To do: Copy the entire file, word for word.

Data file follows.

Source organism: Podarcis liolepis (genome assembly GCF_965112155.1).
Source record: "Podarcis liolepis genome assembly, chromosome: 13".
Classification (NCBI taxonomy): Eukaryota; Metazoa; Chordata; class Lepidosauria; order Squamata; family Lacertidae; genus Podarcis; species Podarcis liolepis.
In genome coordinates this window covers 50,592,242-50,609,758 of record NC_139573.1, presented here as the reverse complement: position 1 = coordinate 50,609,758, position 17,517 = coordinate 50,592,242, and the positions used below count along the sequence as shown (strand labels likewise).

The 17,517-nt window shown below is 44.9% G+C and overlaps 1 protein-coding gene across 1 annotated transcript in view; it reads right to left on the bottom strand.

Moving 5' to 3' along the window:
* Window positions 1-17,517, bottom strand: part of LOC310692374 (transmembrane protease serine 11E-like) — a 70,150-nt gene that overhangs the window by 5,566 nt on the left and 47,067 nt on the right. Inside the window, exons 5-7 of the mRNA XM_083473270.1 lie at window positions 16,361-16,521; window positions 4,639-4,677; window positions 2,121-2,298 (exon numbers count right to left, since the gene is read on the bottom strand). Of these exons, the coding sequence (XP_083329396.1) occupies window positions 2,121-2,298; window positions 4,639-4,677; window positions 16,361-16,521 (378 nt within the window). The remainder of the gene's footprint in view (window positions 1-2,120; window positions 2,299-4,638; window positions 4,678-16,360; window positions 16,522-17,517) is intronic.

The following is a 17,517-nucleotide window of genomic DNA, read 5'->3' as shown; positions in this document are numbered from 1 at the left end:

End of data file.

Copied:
Source organism: Podarcis liolepis (genome assembly GCF_965112155.1).
Source record: "Podarcis liolepis genome assembly, chromosome: 13".
Classification (NCBI taxonomy): Eukaryota; Metazoa; Chordata; class Lepidosauria; order Squamata; family Lacertidae; genus Podarcis; species Podarcis liolepis.
In genome coordinates this window covers 50,592,242-50,609,758 of record NC_139573.1, presented here as the reverse complement: position 1 = coordinate 50,609,758, position 17,517 = coordinate 50,592,242, and the positions used below count along the sequence as shown (strand labels likewise).

The 17,517-nt window shown below is 44.9% G+C and overlaps 1 protein-coding gene across 1 annotated transcript in view; it reads right to left on the bottom strand.

Moving 5' to 3' along the window:
* Window positions 1-17,517, bottom strand: part of LOC310692374 (transmembrane protease serine 11E-like) — a 70,150-nt gene that overhangs the window by 5,566 nt on the left and 47,067 nt on the right. Inside the window, exons 5-7 of the mRNA XM_083473270.1 lie at window positions 16,361-16,521; window positions 4,639-4,677; window positions 2,121-2,298 (exon numbers count right to left, since the gene is read on the bottom strand). Of these exons, the coding sequence (XP_083329396.1) occupies window positions 2,121-2,298; window positions 4,639-4,677; window positions 16,361-16,521 (378 nt within the window). The remainder of the gene's footprint in view (window positions 1-2,120; window positions 2,299-4,638; window positions 4,678-16,360; window positions 16,522-17,517) is intronic.

The following is a 17,517-nucleotide window of genomic DNA, read 5'->3' as shown; positions in this document are numbered from 1 at the left end: